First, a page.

- September 2015
Living on a float house in the small town of Tofino, located on the west coast of Vancouver Island.
I originally grew up in Ridgeville Ontario but now live in the small town of Tofino located on the west coast of Vancouver Island British Columbia, Canada. And more specifically I live on a floating home not far from Tofino off of Strawberry Island. I have been living in Tofino on-and-off for the past 3 years, bouncing back and forth between here and school. I first moved here after my first year of university but had been fortunate enough to have done trips out here during high school. I guess thats probably when the seed was planted.
Living on a float house is pretty sick for the most part! Some of the cons are boating back and forth to land daily, this can get old especially during the winter when its cold and rainy everyday. Its not a far boat ride, but sometimes the waters can be quite treacherous especially if your in a small boat like mine. As a testament to how bad the conditions can get, I once sunk my roommates new boat, but that is whole other story. With that being said I am pretty new to the whole boating thing, so its definitely been a steep learning curve, but my room mate Jaime is super knowledgeable when it comes to anything ocean related, so he has been awesome mentor for me and I have learned a lot. Boating back and forth proves to be the root of most challenges. From simple things like getting groceries to trying to have buddies over. But the pros out way the cons hands down, being able to catch crabs right below my house is sweet and the view is unbeatable, not to mention having the odd orca cruise by every once in a while ain’t that bad either!
I am inspired by many things. Since I am 21 I am born out of the internet generation. I have definitely taken a lot of inspiration from lots of online content especially Instagram. I think its sweet how with the advent of smart phones everyone has a camera in their hand at all times. I believe this can make for some pretty inspiring photography. But in general I think I get inspired by people that are stoked on life and are passionate about what they’re doing. Thats why I think Tofino is so awesome because everyone seems to be stoked on their own endeavours and have their own things going, and that pushes me to pursue my own cinematography and photography.
Tofino in the winter is cold and rainy, and day light is limited. Tofino is a tourist town, so work slows down a lot, but this is good as it allows me to spend more time to taking photos, surfing and going on local trips around the island witch works out well as the surf is better in the winter. Due to where Tofino is located on the pacific, we are fortunate enough to catch lots of different swell directions, so the surf can get pretty good here particularly in the fall and winter months. The town during the winter gets really quiet which I like. Its super low energy and relaxing with many nights of board games and trivia. Summer is a different story. The town is buzzing with people, the beaches are packed with bodies soaking up summer vibes. So most locals are busy working. But there is plenty of summer shenanigans to be had with all the people in town.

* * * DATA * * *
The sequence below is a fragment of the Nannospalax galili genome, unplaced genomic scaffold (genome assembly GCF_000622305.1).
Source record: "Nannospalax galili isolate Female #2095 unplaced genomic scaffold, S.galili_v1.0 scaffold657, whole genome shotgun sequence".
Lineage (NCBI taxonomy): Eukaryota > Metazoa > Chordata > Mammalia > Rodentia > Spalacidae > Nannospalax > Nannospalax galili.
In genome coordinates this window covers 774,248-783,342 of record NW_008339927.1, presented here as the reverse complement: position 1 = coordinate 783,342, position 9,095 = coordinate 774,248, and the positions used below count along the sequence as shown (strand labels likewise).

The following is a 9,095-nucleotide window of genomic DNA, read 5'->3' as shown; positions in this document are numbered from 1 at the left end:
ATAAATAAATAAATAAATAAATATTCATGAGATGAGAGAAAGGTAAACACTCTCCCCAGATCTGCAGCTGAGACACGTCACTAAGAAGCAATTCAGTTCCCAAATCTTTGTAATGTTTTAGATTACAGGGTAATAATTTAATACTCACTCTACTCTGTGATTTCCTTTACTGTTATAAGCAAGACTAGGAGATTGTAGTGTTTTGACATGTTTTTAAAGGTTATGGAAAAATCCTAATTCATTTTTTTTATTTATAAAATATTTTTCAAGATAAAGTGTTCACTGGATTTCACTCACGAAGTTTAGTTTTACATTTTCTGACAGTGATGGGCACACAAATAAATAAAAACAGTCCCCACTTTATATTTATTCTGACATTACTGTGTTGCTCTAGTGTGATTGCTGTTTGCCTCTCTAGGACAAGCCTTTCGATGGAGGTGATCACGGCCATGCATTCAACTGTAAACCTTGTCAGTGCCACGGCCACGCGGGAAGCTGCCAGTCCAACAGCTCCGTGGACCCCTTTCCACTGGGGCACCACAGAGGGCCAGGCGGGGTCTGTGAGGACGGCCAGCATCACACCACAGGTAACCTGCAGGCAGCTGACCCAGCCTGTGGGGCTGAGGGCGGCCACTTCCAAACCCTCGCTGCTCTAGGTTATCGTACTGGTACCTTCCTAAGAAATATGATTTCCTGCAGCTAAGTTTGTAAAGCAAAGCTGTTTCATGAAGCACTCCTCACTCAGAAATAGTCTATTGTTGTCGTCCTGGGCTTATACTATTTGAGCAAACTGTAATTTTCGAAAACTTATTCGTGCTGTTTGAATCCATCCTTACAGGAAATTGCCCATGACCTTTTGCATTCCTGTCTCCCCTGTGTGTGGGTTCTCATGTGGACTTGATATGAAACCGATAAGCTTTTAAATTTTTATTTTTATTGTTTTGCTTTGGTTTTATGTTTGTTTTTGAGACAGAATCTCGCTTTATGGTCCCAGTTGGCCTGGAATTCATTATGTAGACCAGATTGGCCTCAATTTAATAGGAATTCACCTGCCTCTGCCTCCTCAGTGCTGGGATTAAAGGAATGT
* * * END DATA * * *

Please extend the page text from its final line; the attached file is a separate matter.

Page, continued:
The surf scene here is super cool. Tofino as a surf town is very new in the grand scheme of things and is not as refined as other places in the world, for example California and Hawaii have a long legacy of surfing culture. Surfing in Tofino first began with draft dodgers who came up from the US during the Vietnam War. This makes it an exciting time to be in the surf scene in Tofino as it is in a boom phase. Year after year the town gets busier and busier, and Tofino is getting a lot of international attention, which I think is awesome. However just as just as we are growing, we encounter the same problems as other surf communities. Localism can be a bit of a problem out here and this is something I have become more aware of. For example, as some of the best waves are not easily accessible and primarily boat access, it makes the spot that much more heated if a crowd begins to form, particularly with the more senior surfers. As I am new to the scene I am still learning the rules, so I try not and step on any toes and approach it with respect. Especially to those surfers like Pete Devries and Ralph Bruhwhiler who have dedicated their lives to this place and surfing in it, so I am definitely more alert when I see them out in the water.
I actually got into cinematography first, I come from a snowboard background, so going to the local mountain every weekend with my friends, and making little short snowboard edits was where I got my first taste. This led me to getting my first SLR camera, not for the photography function but for the HD movie function. I slowly started getting into the photography end of things. After I blew my knee out in a snowboarding accident, I started taking my photography more seriously. This was at the same time surfing was taking precedence over snowboarding. It was at this point I bought my first water housing, and started shooting surfers in the water as treading water was good for my rehab. Now surf photography is my day job.
In the near future I plan on finishing my Bachelors degree in Outdoor Rec. Tourism Management. But also trying to pursue surf photography and cinematography as much as I can. I don’t have major travel plans at the moment, I am just really stoked to be on the West Coast of BC. There is so much to explore in my own backyard. However in the winter escaping to some warmer waves is very tempting.
Robert has also been involved in our Waves & Trees Project which celebrates these to two elements and how they inspire and continue to map out our adventures. You can see some of Robert's photo's for this project here.